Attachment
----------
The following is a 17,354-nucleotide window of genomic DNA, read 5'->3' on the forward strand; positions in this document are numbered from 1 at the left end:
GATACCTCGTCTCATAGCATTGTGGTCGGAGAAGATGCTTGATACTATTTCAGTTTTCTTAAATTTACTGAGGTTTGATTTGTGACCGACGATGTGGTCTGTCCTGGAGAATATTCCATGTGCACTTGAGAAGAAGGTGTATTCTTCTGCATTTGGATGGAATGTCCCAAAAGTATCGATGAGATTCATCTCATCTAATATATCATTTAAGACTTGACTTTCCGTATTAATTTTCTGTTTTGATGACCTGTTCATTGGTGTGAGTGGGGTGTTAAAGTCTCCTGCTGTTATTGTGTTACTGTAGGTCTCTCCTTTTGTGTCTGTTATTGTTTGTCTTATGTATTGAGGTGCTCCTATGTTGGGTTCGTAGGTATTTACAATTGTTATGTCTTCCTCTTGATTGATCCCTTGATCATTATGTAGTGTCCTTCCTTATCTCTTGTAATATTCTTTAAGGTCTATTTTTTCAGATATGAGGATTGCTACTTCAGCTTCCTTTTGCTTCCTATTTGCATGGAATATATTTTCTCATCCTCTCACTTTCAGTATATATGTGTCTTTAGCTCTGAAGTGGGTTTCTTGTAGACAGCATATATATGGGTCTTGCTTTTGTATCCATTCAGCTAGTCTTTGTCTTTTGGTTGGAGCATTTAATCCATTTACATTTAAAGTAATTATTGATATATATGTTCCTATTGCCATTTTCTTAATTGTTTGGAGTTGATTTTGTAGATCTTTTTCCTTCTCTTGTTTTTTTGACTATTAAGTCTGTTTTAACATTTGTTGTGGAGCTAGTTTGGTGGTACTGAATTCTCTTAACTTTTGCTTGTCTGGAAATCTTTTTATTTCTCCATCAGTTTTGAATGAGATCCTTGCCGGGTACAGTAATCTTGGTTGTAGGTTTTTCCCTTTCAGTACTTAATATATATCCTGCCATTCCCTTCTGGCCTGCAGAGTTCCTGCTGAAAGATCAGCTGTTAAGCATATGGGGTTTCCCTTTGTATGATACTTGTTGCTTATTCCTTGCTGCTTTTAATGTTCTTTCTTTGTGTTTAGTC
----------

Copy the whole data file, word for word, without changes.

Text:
The following is a 17,354-nucleotide window of genomic DNA, read 5'->3' on the forward strand; positions in this document are numbered from 1 at the left end:
GATACCTCGTCTCATAGCATTGTGGTCGGAGAAGATGCTTGATACTATTTCAGTTTTCTTAAATTTACTGAGGTTTGATTTGTGACCGACGATGTGGTCTGTCCTGGAGAATATTCCATGTGCACTTGAGAAGAAGGTGTATTCTTCTGCATTTGGATGGAATGTCCCAAAAGTATCGATGAGATTCATCTCATCTAATATATCATTTAAGACTTGACTTTCCGTATTAATTTTCTGTTTTGATGACCTGTTCATTGGTGTGAGTGGGGTGTTAAAGTCTCCTGCTGTTATTGTGTTACTGTAGGTCTCTCCTTTTGTGTCTGTTATTGTTTGTCTTATGTATTGAGGTGCTCCTATGTTGGGTTCGTAGGTATTTACAATTGTTATGTCTTCCTCTTGATTGATCCCTTGATCATTATGTAGTGTCCTTCCTTATCTCTTGTAATATTCTTTAAGGTCTATTTTTTCAGATATGAGGATTGCTACTTCAGCTTCCTTTTGCTTCCTATTTGCATGGAATATATTTTCTCATCCTCTCACTTTCAGTATATATGTGTCTTTAGCTCTGAAGTGGGTTTCTTGTAGACAGCATATATATGGGTCTTGCTTTTGTATCCATTCAGCTAGTCTTTGTCTTTTGGTTGGAGCATTTAATCCATTTACATTTAAAGTAATTATTGATATATATGTTCCTATTGCCATTTTCTTAATTGTTTGGAGTTGATTTTGTAGATCTTTTTCCTTCTCTTGTTTTTTTGACTATTAAGTCTGTTTTAACATTTGTTGTGGAGCTAGTTTGGTGGTACTGAATTCTCTTAACTTTTGCTTGTCTGGAAATCTTTTTATTTCTCCATCAGTTTTGAATGAGATCCTTGCCGGGTACAGTAATCTTGGTTGTAGGTTTTTCCCTTTCAGTACTTAATATATATCCTGCCATTCCCTTCTGGCCTGCAGAGTTCCTGCTGAAAGATCAGCTGTTAAGCATATGGGGTTTCCCTTTGTATGATACTTGTTGCTTATTCCTTGCTGCTTTTAATGTTCTTTCTTTGTGTTTAGTC